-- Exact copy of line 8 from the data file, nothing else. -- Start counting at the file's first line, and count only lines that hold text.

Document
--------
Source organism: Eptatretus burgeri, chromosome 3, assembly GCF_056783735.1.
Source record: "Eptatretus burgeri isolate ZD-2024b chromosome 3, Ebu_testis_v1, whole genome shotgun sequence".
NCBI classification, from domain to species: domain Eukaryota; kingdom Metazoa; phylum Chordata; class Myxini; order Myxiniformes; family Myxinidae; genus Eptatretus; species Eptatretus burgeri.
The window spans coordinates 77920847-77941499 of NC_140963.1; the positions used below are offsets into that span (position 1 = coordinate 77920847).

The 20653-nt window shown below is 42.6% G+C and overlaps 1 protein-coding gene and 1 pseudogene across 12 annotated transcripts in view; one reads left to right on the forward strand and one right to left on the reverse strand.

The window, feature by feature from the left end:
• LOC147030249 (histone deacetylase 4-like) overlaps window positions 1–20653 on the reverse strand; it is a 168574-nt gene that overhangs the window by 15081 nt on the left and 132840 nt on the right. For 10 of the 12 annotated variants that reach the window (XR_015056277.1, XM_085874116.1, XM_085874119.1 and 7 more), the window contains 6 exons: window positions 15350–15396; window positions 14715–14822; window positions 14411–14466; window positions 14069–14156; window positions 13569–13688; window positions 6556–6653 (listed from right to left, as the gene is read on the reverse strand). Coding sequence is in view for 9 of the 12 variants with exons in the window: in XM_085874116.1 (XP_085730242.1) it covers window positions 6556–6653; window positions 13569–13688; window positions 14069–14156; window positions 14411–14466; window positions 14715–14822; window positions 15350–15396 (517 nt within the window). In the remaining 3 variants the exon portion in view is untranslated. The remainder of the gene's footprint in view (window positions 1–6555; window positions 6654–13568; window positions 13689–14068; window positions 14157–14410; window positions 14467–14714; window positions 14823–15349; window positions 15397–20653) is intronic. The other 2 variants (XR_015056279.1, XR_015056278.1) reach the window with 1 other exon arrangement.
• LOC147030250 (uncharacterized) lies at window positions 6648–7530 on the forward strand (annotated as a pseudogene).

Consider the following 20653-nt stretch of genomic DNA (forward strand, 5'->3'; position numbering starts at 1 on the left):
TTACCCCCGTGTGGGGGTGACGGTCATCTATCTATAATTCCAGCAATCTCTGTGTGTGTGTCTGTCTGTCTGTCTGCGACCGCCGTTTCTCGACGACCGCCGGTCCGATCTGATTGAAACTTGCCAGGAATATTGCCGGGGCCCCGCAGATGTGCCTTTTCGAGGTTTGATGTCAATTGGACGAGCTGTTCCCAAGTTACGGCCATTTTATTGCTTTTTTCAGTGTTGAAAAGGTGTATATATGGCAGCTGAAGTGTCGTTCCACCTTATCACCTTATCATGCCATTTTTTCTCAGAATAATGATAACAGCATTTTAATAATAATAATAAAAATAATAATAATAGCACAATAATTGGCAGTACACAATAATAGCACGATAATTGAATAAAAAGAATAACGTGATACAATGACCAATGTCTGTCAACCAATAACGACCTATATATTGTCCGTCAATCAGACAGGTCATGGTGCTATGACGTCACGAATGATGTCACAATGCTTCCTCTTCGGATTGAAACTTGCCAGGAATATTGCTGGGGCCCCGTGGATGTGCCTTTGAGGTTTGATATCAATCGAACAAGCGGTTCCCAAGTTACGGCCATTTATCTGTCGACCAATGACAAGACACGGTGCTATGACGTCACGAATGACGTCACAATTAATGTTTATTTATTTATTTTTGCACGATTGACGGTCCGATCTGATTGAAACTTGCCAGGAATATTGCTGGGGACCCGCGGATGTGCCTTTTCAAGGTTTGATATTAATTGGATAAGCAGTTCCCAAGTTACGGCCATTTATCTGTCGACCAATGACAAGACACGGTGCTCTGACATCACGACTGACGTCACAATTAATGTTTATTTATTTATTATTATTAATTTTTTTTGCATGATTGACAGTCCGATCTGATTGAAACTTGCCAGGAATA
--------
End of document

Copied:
• LOC147030250 (uncharacterized) lies at window positions 6648–7530 on the forward strand (annotated as a pseudogene).